Hezbollah’s Desperate Crowdfunding Reflects Trump’s Tough Stance on Iran كون كوغلين: أزمة التمويل اليائس لحزب الله تعكس موقف ترامب الصارم من إيران
Con Coughlin/The National/April 16/19
The news that Hezbollah, the Iranian-backed militia that controls large swathes of Lebanon, has been reduced to crowd-funding to fill its coffers is a clear indication that the Trump administration’s tough sanctions policy towards Iran is starting to pay dividends. Iranian President Hassan Rouhani struck a characteristically defiant note last autumn when Washington announced the imposition of a new round of sanctions designed to cripple Iran’s oil, banking and shipping sectors.
The White House described last November’s move as “the toughest sanctions regime ever imposed”. US Secretary of State Mike Pompeo said Iran must “act like a normal country, or see its economy crumble”. But Mr Rouhani, together with the rest of Iran’s clerical leadership, dismissed the effects the sanctions were likely to have on Iran’s economic well-being, with the Iranian president declaring that Tehran would “proudly break the sanctions” and “continue selling oil”.
Five months on, Iran’s defiant stand against Washington’s increasingly robust position does not appear to be achieving the results that Mr Rouhani had hoped for.On the contrary, as the parlous state of Hezbollah’s finances illustrates, the sanctions are having a serious impact on Iran’s already-struggling economy.
Now Iran’s economic plight is likely to deteriorate even further, following Washington’s historic decision earlier this week to designate Iran’s Islamic Republican Guard Corps (IRGC) as a terrorist organisation.
Ordinarily Washington’s security establishment only confers this status on non-governmental actors that support the terrorist creed, such as ISIS and Al Qaeda. The fact, therefore, that the White House has decided to apply the designation to an organisation that is an intrinsic part of the Iranian political establishment represents a serious escalation in Washington’s confrontational approach towards Tehran, one that could seriously limit the regime’s ability to maintain its malign activities elsewhere in the Middle East.
It was the significant flaws in the 2015 nuclear deal former US President Barack Obama helped to negotiate with Iran, such as Iran’s ability to continue developing ballistic missiles capable of carrying nuclear warheads, that initially persuaded the Trump administration to withdraw from the deal last May. But it has been Iran’s continued, and unwelcome, meddling in the affairs of the Arab world that has persuaded Washington to intensify the economic pressure on Tehran, in the hope that the wholesale damage inflicted to the Iranian economy might persuade the regime to change its conduct.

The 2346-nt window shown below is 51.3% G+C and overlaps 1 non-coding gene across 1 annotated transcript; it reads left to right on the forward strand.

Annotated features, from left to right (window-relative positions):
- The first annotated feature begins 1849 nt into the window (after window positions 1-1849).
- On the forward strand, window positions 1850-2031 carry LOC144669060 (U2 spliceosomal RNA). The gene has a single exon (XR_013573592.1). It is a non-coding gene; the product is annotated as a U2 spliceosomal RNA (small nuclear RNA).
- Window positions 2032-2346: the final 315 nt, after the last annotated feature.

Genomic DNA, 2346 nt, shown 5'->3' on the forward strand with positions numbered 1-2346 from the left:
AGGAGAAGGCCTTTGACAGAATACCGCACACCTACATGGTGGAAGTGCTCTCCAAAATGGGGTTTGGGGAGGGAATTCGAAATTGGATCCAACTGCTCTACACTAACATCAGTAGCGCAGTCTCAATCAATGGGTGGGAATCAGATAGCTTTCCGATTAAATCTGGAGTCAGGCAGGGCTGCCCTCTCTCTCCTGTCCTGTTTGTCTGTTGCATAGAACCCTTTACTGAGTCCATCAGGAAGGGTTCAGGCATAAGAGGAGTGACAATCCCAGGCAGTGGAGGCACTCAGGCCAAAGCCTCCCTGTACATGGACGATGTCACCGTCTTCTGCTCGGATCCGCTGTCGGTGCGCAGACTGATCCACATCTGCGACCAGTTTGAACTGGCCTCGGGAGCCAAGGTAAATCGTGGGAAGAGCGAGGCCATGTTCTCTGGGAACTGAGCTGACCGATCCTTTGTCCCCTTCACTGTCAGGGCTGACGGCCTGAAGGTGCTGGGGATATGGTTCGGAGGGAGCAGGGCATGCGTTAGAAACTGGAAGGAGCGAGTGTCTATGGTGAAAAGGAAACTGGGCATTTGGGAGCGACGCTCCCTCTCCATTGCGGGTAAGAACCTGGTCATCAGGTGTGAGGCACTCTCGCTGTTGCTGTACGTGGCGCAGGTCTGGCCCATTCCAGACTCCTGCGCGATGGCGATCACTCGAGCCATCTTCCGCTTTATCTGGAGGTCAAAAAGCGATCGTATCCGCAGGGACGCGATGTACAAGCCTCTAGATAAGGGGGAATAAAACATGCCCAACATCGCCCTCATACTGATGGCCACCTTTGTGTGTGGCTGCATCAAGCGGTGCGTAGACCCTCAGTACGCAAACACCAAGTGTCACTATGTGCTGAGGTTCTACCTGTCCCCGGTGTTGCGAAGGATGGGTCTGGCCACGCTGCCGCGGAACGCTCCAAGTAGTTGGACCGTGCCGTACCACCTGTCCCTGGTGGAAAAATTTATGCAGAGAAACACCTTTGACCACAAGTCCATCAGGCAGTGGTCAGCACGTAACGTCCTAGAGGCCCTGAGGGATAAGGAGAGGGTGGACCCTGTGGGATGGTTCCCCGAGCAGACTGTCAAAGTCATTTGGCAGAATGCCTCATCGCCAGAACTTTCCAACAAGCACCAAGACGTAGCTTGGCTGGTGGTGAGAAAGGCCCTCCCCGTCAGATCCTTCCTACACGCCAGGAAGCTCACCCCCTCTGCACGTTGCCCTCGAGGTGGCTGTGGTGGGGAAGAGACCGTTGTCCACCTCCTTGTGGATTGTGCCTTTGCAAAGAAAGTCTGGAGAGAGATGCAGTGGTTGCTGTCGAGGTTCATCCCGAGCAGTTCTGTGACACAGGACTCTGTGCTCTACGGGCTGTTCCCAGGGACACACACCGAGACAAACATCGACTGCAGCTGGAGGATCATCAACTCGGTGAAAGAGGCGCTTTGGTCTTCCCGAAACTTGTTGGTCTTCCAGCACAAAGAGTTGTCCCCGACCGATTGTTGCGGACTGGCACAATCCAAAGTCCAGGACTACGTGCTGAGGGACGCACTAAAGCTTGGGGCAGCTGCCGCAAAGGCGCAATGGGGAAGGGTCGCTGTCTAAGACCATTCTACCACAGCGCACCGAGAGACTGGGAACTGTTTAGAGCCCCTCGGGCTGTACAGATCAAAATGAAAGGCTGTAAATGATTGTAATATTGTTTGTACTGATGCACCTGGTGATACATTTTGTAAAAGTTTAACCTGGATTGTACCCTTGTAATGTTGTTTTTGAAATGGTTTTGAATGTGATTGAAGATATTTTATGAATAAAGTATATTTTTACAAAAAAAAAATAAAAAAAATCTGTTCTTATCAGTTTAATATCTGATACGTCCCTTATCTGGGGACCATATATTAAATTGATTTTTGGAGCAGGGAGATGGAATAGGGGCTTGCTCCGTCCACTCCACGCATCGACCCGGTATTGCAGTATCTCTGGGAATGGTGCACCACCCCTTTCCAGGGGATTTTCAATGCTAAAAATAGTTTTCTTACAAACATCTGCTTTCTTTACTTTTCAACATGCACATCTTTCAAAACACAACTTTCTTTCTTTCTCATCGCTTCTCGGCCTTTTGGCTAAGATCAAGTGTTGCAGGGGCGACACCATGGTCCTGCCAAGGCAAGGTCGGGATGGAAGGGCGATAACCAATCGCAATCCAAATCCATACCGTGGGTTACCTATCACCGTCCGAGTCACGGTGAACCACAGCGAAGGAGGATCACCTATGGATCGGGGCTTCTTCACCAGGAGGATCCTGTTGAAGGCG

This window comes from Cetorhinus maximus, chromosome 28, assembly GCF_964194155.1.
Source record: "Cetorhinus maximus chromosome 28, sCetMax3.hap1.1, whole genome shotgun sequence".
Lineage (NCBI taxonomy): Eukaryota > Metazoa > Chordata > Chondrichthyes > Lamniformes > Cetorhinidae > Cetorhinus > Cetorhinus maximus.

Announcing the designation of the IRGC as a terrorist group, US President Donald Trump said he had concluded that the IRGC “actively partipates in, finances and promotes terrorism as a tool of statecraft”. This was clearly a reference to Iran’s support for Hezbollah in Lebanon as well as its involvement with the Houthi rebels in Yemen. Then there is Iran’s extensive military investment in Syria, where it has played a critical role in keeping Syrian President Bashar Al Assad in power, while elements of the IRGC’s Quds Force are also active in Iraq, where it is actively seeking to undermine the political status quo.
While there will inevitably be questions about how much impact the new US measures will have on curbing the activities of a resourceful and committed leadership at the IRGC, at the very least it will send a warning signal to organisations and individuals who facilitate the IRGC’s agenda in the region of the risks they are taking if they continue to support its activities.
Furthermore, the wide range of punitive measures Washington intends to apply against the IRGC and its leaders will undoubtedly have an impact on their freedom of manoeuvre, as well as their ability to finance their nefarious activities in the Middle East and beyond.
One of the more effective measures contained in the latest round of sanctions applied by the Trump administration last year has been to exclude Iran from the Brussels-based Swift international payment system, which has severely curtailed Tehran’s ability to maintain regular payments.
The financial crisis currently affecting Hezbollah, which is arguably the IRGC’s most important ally in the region, certainly suggests that, for all Tehran’s bluster that it can overcome the impact of the US-led sanctions, the Iranian regime is now facing severe difficulties when it comes to financing its various proxies in the Middle East.
The financial crisis that Hezbollah now finds itself facing is certainly a salutary tale for an organisation whose ultimate ambition has been to seize control of Lebanon’s political establishment. Brian Hook, the US Special Representative to Iran, earlier this month estimated that Iran contributes around 70 per cent of Hezbollah’s annual budget of around $1 billion. Iran’s failure to meet its spending commitments, driven to a large extent by the impact US sanctions are having on Tehran, means that Hassan Nasrallah, the organisation’s spiritual head, has been obliged to issue a crowd-funding appeal, calling on the 500,000 partisans who support Hezbollah to contribute $4 per month.
The so-called “Campaign of Millions to Support the Islamic Resistance” hopes to raise around $2 million a month through individual donations. In addition Hezbollah is promoting other fund-raising initiatives, such as the “Equip a Mujahid” campaign that helps to provide arms and training for Hezbollah fighters.
These are, by any measure, pretty desperate measures, actions that suggest that, far from being able to contend with Washington’s robust policy towards Iran, the sanctions regime is seriously affecting Tehran’s ability to continue financing its terror network.